Thousands of young people are facing bleak futures due to a lack of university places and poor career guidance, it has been claimed.
Speaking ahead of this year's A-level results, Dr Mary Bousted, general secretary of the Association of Teachers and Lecturers, said the union hopes that despite errors on several exam papers this year, results will reflect the hard work put in by students and their teachers.
However, she claimed there are concerns for the thousands of students who will miss out on university this year and be forced to pay three times as much in tuition fees next year.
"The government's disgraceful failure to provide a replacement for the careers service it dismantled has left students without access to the clear, unbiased, relevant and up-to-date careers advice and guidance many will need," Dr Bousted commented.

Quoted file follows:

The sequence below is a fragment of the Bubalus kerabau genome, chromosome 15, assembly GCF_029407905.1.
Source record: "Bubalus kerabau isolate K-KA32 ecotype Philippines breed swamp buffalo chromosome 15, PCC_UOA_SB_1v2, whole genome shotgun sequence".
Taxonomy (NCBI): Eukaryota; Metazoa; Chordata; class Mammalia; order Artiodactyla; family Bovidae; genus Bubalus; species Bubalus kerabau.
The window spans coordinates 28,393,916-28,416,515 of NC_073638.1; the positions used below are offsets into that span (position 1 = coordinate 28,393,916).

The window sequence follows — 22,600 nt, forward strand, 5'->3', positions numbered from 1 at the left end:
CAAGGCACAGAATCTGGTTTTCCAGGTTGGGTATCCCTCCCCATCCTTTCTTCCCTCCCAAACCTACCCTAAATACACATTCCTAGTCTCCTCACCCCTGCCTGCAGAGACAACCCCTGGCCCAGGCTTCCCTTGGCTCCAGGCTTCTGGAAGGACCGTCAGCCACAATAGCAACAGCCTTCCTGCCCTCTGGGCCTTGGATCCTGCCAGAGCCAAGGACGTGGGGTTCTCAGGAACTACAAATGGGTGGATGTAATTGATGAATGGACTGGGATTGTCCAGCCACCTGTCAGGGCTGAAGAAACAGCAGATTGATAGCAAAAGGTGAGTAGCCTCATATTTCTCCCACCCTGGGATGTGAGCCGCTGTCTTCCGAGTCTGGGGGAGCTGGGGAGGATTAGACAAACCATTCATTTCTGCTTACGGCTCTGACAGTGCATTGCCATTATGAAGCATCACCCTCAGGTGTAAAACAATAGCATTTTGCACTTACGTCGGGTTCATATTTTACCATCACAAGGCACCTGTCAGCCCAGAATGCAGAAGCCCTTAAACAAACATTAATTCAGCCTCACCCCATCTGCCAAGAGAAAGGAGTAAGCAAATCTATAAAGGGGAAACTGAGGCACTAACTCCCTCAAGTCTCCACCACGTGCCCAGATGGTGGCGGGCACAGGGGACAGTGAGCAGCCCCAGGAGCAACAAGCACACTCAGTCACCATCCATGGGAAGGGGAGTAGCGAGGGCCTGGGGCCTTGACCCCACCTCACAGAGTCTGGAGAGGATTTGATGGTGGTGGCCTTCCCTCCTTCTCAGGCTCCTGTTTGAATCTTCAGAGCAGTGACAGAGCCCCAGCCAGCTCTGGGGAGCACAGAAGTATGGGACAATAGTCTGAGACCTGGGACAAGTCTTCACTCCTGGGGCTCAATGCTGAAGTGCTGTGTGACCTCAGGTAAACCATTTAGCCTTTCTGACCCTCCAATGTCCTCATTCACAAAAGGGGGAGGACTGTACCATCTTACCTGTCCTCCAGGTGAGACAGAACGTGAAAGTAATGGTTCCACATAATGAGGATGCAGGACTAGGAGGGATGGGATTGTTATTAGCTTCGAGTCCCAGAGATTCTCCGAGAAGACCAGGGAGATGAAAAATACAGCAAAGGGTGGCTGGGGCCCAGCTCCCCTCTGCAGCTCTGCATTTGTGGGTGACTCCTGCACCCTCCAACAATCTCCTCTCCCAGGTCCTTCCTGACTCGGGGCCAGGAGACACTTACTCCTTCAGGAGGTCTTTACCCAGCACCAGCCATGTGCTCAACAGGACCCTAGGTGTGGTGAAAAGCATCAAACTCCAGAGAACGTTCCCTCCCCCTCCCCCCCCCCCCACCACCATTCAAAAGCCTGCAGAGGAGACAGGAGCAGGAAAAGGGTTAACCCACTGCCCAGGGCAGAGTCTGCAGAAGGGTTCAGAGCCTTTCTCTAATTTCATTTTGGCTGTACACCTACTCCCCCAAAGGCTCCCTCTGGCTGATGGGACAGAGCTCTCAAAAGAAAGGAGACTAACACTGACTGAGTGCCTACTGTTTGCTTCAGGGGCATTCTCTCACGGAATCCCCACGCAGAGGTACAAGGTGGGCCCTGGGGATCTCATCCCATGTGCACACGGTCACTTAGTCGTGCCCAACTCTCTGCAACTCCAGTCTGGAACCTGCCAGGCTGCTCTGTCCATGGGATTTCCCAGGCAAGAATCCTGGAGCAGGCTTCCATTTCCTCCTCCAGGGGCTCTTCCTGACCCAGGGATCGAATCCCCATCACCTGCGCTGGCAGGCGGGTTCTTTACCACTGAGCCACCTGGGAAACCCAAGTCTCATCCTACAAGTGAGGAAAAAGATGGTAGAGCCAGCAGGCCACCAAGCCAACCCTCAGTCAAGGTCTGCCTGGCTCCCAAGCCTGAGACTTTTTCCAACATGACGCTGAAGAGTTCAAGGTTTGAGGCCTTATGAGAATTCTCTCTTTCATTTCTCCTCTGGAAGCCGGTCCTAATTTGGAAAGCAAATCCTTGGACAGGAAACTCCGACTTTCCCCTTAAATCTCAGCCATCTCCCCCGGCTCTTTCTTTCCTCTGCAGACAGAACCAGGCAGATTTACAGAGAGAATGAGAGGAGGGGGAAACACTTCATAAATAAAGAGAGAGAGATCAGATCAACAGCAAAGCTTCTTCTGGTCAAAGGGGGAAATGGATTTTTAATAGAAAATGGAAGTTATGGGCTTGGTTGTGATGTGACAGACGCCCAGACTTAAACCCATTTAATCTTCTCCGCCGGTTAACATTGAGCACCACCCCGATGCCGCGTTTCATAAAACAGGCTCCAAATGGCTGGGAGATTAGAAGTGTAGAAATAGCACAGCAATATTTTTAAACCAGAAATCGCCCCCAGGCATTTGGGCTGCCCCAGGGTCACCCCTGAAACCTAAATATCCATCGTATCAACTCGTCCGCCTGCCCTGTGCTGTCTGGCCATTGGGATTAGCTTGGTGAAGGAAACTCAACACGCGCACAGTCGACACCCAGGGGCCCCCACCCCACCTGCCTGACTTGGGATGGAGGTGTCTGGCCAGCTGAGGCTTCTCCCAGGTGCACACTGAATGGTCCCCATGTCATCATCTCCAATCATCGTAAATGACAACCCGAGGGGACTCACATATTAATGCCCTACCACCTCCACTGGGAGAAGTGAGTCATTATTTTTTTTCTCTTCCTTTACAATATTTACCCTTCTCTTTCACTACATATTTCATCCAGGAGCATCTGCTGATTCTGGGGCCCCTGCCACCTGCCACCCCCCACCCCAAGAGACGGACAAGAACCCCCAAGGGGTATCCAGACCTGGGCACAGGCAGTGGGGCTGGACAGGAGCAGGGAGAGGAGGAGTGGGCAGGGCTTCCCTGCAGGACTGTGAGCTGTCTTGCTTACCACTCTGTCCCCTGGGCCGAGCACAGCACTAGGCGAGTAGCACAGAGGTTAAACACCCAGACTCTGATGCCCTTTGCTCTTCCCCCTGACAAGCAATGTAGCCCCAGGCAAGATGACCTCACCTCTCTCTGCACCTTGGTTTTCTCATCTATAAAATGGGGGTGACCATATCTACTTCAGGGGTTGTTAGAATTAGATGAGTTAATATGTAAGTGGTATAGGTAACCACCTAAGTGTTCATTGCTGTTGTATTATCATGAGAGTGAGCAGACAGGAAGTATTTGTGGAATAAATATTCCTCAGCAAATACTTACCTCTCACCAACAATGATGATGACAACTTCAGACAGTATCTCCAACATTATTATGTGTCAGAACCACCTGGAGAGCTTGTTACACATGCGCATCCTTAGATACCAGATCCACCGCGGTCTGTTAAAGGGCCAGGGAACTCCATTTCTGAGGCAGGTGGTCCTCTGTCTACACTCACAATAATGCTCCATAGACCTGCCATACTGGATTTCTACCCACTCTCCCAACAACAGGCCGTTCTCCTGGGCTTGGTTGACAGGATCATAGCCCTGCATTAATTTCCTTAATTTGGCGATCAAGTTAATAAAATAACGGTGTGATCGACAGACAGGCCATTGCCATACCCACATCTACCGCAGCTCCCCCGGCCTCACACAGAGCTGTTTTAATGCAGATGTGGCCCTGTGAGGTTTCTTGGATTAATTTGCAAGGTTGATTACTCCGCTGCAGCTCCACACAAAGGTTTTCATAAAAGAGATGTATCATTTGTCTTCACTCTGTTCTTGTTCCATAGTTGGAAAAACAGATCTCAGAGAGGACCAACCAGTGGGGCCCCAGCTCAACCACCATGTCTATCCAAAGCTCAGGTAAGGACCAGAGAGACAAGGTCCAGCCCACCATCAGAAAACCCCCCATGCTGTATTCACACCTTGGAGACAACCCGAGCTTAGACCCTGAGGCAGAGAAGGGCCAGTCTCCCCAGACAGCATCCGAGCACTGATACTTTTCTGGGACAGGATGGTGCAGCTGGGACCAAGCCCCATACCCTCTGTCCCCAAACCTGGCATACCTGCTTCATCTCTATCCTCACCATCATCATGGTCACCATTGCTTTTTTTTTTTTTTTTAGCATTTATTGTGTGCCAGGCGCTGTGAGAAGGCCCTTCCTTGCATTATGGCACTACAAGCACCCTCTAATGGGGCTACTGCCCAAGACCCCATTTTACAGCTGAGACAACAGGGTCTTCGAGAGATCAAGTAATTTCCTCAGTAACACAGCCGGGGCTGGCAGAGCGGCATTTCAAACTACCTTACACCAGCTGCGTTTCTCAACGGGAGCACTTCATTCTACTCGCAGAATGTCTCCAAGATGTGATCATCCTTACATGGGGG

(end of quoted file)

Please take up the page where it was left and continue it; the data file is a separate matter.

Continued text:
"And how will the government justify why thousands of students with outstanding grades will have to pay three times as much as their classmates if they can't get a university place until next year?"
She accused the government of gambling with the futures of young people and creating an education system which creates winners and losers.
Dr Bousted argued that there is a gulf between the achievements of wealthy pupils and those from disadvantaged backgrounds.
The government must ensure that every student has the opportunity to develop the skills, values and attitudes they need to get on in life, she added.
In related news, a recent study published by the Push university guide revealed that average student debts are set to double next year when tuition fees increase.
It was revealed that the average student beginning a degree in 2012 will graduate with debts of more than £53,000.
Posted by Katy Kearns